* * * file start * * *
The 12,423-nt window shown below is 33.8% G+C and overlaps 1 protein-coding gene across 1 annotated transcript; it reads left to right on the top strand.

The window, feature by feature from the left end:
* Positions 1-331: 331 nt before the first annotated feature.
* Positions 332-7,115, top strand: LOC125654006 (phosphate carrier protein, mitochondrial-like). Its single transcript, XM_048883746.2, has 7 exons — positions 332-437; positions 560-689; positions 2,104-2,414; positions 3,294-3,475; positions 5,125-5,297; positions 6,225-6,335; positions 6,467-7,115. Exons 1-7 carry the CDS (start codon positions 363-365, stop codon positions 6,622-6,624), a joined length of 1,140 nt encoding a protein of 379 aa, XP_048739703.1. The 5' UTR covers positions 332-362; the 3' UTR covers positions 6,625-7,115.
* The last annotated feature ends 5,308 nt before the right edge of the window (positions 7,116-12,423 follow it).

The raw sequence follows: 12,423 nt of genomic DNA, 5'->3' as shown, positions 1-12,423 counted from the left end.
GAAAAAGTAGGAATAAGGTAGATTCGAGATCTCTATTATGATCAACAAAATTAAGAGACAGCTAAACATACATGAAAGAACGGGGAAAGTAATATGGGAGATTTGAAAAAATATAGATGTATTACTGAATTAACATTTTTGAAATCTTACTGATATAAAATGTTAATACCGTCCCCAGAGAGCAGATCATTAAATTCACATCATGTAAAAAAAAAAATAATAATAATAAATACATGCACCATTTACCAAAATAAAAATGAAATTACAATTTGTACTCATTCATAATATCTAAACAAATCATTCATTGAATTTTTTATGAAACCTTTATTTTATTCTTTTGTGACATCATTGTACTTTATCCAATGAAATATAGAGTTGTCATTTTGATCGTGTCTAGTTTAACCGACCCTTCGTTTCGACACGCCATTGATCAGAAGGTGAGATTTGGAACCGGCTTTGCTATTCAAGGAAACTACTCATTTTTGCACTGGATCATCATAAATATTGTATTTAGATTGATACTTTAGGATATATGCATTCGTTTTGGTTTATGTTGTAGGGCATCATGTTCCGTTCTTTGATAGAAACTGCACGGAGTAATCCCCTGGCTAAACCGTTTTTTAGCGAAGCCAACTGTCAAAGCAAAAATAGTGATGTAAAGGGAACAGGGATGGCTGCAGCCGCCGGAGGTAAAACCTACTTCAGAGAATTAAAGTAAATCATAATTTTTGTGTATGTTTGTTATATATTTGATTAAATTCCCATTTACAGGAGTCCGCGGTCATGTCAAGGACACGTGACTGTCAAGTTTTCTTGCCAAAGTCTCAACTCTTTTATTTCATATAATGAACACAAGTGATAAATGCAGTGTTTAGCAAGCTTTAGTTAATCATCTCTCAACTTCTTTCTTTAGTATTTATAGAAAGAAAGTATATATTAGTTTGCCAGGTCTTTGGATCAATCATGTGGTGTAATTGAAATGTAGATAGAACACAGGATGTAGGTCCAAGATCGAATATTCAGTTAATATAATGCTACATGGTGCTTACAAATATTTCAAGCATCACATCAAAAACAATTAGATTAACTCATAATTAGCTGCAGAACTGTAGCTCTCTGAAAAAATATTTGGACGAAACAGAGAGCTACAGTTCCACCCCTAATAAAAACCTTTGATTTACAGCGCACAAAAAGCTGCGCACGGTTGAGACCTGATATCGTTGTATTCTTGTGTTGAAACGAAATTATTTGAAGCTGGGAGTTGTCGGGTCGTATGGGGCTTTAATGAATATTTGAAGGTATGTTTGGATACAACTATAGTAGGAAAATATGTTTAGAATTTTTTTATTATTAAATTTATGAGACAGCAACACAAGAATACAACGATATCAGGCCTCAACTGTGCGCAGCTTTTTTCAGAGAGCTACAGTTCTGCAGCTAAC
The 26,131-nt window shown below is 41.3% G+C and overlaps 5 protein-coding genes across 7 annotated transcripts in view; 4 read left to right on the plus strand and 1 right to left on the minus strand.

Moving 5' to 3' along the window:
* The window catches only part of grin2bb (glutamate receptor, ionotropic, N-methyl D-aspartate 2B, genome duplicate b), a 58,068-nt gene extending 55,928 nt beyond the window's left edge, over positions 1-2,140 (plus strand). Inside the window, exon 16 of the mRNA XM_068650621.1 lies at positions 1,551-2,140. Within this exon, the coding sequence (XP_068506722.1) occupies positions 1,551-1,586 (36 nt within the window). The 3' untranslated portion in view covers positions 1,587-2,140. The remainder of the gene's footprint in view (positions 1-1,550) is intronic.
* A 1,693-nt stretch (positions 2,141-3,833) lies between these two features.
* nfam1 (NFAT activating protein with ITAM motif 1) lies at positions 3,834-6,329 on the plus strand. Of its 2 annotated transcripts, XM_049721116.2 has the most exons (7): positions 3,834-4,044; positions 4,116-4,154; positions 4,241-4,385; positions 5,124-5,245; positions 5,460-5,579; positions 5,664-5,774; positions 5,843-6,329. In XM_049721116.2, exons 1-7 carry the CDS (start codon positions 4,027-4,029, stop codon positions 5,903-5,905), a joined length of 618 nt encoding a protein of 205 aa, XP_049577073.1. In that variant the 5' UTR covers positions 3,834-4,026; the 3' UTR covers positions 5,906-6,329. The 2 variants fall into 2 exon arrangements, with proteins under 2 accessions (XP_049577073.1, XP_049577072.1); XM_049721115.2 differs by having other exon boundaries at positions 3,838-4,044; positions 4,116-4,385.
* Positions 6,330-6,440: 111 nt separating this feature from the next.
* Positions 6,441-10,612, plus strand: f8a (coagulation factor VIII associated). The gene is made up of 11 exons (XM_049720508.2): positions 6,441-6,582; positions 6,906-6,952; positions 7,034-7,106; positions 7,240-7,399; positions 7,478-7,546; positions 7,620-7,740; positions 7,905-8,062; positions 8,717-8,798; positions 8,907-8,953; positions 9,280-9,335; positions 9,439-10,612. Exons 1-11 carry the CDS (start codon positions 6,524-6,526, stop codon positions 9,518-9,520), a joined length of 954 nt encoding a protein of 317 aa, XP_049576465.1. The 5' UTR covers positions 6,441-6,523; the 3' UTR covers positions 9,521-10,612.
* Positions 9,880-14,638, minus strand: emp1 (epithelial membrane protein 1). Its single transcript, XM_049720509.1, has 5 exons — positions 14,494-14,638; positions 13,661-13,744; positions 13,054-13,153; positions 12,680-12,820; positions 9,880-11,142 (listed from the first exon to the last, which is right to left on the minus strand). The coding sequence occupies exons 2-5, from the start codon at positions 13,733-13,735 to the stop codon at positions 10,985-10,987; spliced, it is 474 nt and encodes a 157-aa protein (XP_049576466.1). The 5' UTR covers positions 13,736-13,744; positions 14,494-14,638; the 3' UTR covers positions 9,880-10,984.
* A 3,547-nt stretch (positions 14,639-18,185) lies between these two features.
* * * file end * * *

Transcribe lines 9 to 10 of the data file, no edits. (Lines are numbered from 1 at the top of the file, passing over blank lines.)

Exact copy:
Moving 5' to 3' along the window:
* The window catches only part of grin2bb (glutamate receptor, ionotropic, N-methyl D-aspartate 2B, genome duplicate b), a 58,068-nt gene extending 55,928 nt beyond the window's left edge, over positions 1-2,140 (plus strand). Inside the window, exon 16 of the mRNA XM_068650621.1 lies at positions 1,551-2,140. Within this exon, the coding sequence (XP_068506722.1) occupies positions 1,551-1,586 (36 nt within the window). The 3' untranslated portion in view covers positions 1,587-2,140. The remainder of the gene's footprint in view (positions 1-1,550) is intronic.